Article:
Facts about Venus

• Second planet from the Sun
• It’s a Terrestial Planet & the hottest planet

Diameter: 7,521 miles
Mass: 0.82 Earth’s mass
Density: 5.25 where water = 1
Gravity: 0.9 times that of Earth
Albedo (% of Sunlight reflected): 65%
Rotation on Axis: 243 days
Inclination of Axis to Orbit: 177.4°

Distance from Sun: 67,230,000 miles
Revolution about Sun: 224.7 days
Inclination of Orbit to Earth’s Orbit: 3.4°

Atmosphere: 96% Carbon dioxide, 2.7% Nitrogen plus traces of Argon and Oxygen
Surface Temperature: 900° F
Atmosphere Pressure: 90 times that of Earth

Moons: Venus has no moons.

Most interesting features in a small telescope: With any small telescope at just 50x, you can observe Venus in one of its phases. Since it it totally covered in clouds, no surface features are ever visible and it is not possible to see subtlies in the clouds as in the picture to the right. Venus is a crescent when it is the brightest in the sky and this is a pretty sight!



One cold, moonless, winter night in Milwaukee, I went outside to look at the stars. Snow covered the back yard and Venus was high and bright. Something that night seemed different. I noticed the shadows of the lilac branches, plainly visible on the snow. Venus was casting shadows!

Venus has the distinction of being the brightest Planet in our sky, reaching magnitude –4.6. It is often referred to as the morning or evening star because it hugs close to the Sun’s rising and setting. Since Venus orbits inside Earth’s orbit, it also cycles through phases.

In the past, Venus was referred to as Earth’s sister Planet because the diameters of the two Planets are almost the same. This connotation vanished when we discovered that Venus is totally inhospitable to life; so much so, that even scientific probes can last only several minutes on its surface. Its atmosphere is 96% carbon dioxide with temperatures soaring over 900° F. This temperature is more than hot enough to melt lead, zinc or tin. Its atmospheric pressure is 90 times Earth’s, equivalent to water pressure at 3,000 feet below sea level. Venus’ day is longer than its year, and in comparison to all the other Planets, it rotates on its axis almost upside down.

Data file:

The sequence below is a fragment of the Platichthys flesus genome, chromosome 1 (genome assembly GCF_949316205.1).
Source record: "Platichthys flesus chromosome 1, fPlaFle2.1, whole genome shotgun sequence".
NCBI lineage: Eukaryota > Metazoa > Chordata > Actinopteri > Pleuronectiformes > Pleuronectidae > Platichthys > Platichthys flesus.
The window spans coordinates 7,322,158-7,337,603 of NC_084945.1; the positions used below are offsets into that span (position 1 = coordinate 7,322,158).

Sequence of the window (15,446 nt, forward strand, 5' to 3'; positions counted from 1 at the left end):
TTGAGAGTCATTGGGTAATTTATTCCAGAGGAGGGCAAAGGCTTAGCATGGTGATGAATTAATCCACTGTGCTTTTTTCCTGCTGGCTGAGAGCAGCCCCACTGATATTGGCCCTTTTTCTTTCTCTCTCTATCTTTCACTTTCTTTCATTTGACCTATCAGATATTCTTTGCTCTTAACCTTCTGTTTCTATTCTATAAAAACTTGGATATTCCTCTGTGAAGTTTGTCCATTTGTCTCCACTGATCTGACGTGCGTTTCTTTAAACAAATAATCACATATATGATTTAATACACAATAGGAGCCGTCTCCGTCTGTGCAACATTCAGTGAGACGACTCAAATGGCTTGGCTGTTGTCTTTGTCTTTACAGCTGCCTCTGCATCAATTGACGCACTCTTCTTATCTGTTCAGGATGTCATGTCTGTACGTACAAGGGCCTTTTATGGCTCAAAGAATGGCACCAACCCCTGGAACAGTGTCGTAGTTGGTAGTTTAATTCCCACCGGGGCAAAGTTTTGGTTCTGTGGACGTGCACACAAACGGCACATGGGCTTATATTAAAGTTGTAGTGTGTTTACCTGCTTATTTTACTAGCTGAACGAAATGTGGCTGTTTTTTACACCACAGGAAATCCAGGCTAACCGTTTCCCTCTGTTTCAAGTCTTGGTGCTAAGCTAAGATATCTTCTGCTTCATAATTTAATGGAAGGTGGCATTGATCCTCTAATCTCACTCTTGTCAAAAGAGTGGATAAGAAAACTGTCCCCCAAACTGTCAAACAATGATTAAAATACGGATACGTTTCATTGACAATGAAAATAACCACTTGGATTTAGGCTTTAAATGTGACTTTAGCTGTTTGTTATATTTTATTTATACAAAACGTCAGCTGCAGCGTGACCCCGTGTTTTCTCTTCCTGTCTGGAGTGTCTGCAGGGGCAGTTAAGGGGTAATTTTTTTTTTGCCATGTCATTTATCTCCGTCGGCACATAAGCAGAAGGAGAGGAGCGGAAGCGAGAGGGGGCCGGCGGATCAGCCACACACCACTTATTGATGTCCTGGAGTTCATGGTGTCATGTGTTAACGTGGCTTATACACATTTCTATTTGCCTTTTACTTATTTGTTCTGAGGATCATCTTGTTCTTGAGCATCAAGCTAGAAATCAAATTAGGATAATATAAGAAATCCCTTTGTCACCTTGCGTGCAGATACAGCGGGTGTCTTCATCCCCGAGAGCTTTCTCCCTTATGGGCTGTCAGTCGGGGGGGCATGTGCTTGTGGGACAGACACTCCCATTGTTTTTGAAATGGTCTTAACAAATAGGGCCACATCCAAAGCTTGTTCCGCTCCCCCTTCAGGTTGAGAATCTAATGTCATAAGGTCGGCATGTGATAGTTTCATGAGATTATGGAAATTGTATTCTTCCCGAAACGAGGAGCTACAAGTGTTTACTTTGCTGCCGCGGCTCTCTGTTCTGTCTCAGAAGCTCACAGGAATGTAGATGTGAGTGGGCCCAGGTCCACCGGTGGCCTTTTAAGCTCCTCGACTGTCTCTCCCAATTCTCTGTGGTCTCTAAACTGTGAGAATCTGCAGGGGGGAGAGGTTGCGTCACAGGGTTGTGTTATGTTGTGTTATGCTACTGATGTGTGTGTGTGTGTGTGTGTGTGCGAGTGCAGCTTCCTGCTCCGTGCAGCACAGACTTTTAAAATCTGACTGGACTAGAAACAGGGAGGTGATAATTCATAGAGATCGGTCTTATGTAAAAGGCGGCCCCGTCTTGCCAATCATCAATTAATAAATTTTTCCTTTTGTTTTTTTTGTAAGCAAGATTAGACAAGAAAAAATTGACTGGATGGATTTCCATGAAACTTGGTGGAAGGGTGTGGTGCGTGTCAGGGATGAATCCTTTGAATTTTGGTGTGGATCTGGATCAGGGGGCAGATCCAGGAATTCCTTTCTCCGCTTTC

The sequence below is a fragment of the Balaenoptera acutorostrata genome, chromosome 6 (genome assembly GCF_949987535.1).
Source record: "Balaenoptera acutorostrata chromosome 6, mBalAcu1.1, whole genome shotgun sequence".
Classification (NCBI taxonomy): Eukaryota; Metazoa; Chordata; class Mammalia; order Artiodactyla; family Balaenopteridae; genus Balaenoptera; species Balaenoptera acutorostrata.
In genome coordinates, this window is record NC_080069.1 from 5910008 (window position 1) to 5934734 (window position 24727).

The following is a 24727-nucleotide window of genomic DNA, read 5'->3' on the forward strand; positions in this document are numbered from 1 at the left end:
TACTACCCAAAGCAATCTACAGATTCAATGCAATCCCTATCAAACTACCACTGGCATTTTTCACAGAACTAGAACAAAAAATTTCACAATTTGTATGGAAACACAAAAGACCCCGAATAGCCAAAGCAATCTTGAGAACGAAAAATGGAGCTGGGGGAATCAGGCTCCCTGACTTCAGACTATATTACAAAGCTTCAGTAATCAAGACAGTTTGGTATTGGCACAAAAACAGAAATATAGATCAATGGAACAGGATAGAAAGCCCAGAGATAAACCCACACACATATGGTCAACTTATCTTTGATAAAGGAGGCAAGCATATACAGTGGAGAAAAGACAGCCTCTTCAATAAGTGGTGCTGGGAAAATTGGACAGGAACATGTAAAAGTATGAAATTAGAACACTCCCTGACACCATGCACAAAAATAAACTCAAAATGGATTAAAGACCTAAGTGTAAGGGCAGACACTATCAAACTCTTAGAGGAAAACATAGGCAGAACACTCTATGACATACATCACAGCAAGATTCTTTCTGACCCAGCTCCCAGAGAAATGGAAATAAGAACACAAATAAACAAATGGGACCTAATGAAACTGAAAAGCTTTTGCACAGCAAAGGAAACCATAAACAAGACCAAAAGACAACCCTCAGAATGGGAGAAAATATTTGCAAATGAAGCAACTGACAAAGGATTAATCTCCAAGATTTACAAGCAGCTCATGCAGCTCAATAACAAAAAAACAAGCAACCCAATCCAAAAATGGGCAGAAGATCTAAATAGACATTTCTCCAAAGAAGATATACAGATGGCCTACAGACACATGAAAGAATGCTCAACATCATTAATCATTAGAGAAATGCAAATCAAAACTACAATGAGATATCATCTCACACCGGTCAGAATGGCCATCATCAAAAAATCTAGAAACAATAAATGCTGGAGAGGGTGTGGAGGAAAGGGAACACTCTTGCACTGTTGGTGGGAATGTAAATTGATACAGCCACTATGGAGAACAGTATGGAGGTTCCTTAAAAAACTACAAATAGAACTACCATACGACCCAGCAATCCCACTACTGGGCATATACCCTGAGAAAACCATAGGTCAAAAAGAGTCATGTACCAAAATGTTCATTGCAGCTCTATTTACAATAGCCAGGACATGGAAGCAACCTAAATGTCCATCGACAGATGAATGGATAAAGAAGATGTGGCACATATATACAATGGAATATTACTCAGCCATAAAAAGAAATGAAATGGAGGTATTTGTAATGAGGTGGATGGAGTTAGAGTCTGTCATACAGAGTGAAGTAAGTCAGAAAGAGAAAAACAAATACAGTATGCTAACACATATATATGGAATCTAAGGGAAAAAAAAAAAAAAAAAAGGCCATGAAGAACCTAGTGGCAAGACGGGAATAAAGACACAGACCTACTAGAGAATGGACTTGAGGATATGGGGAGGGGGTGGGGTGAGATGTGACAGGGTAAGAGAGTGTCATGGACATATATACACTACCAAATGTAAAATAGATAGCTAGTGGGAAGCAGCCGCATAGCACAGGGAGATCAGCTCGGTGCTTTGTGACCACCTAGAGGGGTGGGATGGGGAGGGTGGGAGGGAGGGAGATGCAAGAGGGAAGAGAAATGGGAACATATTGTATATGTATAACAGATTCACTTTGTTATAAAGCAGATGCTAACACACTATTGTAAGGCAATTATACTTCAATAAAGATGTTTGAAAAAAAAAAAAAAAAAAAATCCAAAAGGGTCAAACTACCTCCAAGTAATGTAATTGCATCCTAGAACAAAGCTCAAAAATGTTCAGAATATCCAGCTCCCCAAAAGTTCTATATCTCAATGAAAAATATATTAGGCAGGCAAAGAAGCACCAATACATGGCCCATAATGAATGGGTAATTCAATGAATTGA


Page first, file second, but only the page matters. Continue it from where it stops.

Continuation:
Locating and Observing Venus
Venus is very easy to find in the sky because of its brightness and close proximity to the rising or setting Sun. Reaching magnitude –4.6, Venus easily outshines
all the other stars and Planets. If you see a very bright star lower in the sky during the early morning or night, it will almost always be Venus. When Venus is shining it brightest, it can seem eerily bright.

With a small telescope and moderate magnifications of 50x to 100x, Venus appears brilliantly white and featureless because of its thick cloud cover. Since this Planet is inside Earth’s orbit, it cycles through phases just like the Moon. However, unlike the Moon, it varies in size. Venus is at its largest and brightest when a crescent. The crescent phase of Venus can be seen in well-focused binoculars.


The surface of Venus imaged using radar from spacecraft that were placed into orbit. Venus has active volcanoes that provide flowing lava.


An image of Venus’ surface from the USSRs’ spacecraft Venera 9 in 1975. Transmission lasted only 53 minutes from the surface because of Venus’ extreme temperature and pressure. Click on the picture to see the full scan.

Phases of Venus. Venus cycles through phases because it orbits inside Earth’s orbit. It is a crescent when it is at its brightest.

What’s Out Tonight? is sponsored by Ken Press, publisher of astronomy books and charts.
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